Thursday, January 5, 2012

borrowing money for investment on stock market

borrowing money for investment on stock market : Leveraging involves borrowing money for investment purposes. In most cases, the investor puts up his home and/or existing investments as security. By utilizing this additional capital, any gains will be magnified. For example, if you invest $100,000 of your own money in mutual funds, and the value of those funds increases by 10 per cent, you will earn $10,000.

However, if you borrow an additional $400,000, a 10-per-cent gain will return an additional $40,000. So you gain a total of $50,000, which is a 50-per-cent return on your original equity investment of $100,000.

Often these investments are structured so that the investment income (or in some cases a return of capital) is used to make the loan payments. The idea is that, even if the market dips, the investor will have enough cash to service the loan, and can sit tight until the market rebounds.

There are also tax benefits. Any loan acquired for investment purposes is tax deductible.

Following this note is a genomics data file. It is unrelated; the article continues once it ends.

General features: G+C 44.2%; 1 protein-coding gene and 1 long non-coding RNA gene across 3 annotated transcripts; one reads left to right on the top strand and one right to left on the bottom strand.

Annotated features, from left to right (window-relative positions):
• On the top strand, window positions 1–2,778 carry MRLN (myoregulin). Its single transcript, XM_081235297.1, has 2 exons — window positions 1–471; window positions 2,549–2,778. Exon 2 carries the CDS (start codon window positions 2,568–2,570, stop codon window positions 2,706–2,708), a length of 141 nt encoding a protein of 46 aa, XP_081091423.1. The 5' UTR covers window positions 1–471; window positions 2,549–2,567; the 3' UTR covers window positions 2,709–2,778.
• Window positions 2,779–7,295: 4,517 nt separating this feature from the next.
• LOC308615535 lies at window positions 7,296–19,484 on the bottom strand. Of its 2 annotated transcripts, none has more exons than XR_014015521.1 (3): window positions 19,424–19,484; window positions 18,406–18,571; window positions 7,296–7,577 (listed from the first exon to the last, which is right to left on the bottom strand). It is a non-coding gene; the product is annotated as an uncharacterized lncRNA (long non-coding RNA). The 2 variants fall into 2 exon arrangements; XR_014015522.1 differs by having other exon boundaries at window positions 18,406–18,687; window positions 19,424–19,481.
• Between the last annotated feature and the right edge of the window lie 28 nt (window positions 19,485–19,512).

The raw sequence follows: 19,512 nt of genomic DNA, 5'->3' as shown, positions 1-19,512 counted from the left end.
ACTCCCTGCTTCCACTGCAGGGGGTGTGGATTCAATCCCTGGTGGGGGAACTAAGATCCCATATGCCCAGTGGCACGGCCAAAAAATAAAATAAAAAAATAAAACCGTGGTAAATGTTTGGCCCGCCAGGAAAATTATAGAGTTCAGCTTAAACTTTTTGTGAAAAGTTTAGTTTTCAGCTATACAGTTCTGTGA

It adds up to a very seductive investment opportunity, but it has a very ugly flip side. Using the same example, if the market declines by 10 per cent, you will lose a total of $50,000, which is half your original equity investment. And you still owe the bank $400,000.

That's a very scary proposition. As we have seen in recent years, market downturns can be very wrenching. If the investor does not have the nerve or the financial capacity to with-stand the heat, he will bail out, crystallizing some very heavy losses.

Of course, the loan remains and the ongoing debt servicing requirements can seriously compromise the investor's life-style. If the investor is unable to make the payments, the lender will most likely realize on the security, which often includes the family home.

In my view, it is a strategy that is appropriate for only the wealthiest and most sophisticated of investors. How-ever, most people who invest in mutual funds are not market savvy. They are generally people who want other people to manage their money, even though they are almost certain to get below-market returns. For the latest updates on the stock market, visit Stock Market Today
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